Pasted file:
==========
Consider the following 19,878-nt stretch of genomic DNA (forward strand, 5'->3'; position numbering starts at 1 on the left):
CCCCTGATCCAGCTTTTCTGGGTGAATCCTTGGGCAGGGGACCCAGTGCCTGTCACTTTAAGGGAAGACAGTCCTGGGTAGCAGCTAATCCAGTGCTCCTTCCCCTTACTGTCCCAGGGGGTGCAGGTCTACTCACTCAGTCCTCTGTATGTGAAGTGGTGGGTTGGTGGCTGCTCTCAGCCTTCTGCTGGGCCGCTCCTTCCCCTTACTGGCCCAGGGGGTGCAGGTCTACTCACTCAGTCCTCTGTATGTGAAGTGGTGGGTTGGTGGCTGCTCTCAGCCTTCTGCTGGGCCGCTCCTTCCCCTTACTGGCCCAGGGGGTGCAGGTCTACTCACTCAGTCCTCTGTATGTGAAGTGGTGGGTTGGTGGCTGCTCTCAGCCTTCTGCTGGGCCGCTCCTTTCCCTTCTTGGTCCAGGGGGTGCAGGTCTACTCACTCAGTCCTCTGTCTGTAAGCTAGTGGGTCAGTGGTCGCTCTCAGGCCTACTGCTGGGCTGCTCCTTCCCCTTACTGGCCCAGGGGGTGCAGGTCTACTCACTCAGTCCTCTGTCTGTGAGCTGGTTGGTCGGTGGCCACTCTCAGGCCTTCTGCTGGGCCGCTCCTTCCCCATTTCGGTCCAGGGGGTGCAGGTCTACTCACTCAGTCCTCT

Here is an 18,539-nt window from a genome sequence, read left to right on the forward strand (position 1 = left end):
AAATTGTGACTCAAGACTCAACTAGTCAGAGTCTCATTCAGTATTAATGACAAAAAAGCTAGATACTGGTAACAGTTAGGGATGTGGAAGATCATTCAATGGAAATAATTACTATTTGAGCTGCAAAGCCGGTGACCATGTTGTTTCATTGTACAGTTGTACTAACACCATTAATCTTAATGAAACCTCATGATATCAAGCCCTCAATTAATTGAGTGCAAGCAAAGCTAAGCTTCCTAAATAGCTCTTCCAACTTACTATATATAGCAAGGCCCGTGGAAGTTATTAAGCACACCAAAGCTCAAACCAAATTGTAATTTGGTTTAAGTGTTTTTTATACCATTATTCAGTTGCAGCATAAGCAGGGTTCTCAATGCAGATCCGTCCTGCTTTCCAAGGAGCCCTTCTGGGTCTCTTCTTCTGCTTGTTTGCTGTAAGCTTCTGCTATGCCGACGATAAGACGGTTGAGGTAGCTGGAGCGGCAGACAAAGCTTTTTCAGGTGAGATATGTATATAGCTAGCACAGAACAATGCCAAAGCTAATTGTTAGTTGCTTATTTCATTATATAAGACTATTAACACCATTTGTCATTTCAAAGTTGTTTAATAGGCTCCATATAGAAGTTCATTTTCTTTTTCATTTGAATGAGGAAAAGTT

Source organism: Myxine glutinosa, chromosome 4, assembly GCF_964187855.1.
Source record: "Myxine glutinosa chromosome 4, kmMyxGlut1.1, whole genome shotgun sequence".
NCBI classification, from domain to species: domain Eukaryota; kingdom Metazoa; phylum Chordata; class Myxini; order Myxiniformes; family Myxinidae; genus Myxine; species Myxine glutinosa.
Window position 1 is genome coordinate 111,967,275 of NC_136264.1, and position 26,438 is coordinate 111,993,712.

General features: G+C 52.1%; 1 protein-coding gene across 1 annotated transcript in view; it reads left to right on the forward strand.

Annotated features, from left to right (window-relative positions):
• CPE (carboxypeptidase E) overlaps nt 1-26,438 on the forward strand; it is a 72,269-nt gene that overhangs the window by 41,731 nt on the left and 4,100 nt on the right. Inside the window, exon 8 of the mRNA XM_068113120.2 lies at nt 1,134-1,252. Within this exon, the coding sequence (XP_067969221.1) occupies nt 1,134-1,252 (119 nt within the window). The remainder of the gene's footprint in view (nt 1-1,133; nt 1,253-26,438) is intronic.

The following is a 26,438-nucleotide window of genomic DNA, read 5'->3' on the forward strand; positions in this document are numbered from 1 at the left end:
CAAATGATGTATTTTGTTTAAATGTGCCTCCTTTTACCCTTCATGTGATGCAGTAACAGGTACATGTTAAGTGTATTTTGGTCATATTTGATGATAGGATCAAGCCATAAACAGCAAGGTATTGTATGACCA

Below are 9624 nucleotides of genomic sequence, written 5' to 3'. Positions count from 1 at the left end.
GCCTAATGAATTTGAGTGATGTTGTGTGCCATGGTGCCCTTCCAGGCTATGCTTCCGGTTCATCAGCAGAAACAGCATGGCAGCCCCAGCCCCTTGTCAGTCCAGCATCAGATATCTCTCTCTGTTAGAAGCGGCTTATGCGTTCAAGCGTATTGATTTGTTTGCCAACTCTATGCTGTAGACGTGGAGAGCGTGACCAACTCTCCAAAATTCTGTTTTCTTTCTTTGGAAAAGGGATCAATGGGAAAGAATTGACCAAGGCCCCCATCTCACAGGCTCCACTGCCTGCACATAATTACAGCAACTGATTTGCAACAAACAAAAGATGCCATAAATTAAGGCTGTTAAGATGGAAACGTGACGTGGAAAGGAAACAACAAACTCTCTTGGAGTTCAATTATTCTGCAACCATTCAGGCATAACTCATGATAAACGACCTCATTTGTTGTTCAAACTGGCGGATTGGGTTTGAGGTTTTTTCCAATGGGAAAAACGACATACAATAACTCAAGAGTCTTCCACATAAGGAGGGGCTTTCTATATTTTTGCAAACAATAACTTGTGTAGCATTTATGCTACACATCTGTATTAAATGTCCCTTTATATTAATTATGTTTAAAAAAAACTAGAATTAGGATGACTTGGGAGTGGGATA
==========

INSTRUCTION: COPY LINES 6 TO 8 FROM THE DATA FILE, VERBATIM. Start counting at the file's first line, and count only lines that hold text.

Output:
Source record: "Myxine glutinosa chromosome 4, kmMyxGlut1.1, whole genome shotgun sequence".
NCBI classification, from domain to species: domain Eukaryota; kingdom Metazoa; phylum Chordata; class Myxini; order Myxiniformes; family Myxinidae; genus Myxine; species Myxine glutinosa.
Window position 1 is genome coordinate 111,967,275 of NC_136264.1, and position 26,438 is coordinate 111,993,712.